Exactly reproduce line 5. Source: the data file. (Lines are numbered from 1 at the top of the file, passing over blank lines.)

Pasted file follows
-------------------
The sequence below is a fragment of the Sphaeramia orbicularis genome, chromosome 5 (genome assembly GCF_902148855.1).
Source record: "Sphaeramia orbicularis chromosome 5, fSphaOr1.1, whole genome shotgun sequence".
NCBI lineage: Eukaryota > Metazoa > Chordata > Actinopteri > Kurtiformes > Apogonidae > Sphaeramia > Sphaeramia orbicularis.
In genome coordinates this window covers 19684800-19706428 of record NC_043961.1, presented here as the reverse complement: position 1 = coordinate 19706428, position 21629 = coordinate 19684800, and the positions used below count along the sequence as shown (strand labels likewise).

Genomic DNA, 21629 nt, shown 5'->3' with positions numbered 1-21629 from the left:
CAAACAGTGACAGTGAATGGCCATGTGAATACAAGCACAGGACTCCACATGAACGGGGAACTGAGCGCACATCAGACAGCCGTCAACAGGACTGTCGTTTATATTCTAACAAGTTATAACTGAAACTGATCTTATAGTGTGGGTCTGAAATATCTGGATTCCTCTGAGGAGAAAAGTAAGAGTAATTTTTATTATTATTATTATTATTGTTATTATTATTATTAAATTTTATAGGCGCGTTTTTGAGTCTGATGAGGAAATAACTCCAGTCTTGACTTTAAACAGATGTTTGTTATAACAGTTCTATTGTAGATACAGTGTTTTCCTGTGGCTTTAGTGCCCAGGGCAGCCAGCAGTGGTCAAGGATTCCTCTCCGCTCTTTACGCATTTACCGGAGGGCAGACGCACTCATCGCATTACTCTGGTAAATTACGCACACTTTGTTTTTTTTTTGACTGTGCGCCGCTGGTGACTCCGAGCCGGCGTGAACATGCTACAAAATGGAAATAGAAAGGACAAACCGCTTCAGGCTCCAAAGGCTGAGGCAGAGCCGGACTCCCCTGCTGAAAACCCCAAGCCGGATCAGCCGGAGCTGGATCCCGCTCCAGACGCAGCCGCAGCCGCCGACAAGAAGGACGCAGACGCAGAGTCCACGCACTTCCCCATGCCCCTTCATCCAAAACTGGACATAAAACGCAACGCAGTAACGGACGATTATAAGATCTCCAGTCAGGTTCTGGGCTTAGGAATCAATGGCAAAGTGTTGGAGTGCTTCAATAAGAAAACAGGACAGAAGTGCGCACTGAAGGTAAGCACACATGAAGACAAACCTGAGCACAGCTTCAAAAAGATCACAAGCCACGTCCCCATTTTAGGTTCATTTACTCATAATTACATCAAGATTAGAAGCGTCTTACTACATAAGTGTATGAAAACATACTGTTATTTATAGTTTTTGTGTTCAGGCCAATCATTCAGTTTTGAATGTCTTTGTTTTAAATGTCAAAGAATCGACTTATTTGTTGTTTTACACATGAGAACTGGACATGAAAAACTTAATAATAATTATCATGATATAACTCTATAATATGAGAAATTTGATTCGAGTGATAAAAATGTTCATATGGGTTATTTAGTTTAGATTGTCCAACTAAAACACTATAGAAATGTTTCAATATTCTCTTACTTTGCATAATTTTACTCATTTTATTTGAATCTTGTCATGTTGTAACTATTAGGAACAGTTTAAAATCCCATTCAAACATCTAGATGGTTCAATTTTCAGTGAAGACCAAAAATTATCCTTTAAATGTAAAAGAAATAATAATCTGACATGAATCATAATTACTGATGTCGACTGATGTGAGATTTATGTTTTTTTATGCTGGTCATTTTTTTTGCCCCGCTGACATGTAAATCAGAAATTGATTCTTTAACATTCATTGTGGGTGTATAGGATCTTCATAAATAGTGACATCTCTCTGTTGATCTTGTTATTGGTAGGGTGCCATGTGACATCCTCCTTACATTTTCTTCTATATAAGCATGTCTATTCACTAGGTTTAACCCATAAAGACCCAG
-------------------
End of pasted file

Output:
Genomic DNA, 21629 nt, shown 5'->3' with positions numbered 1-21629 from the left: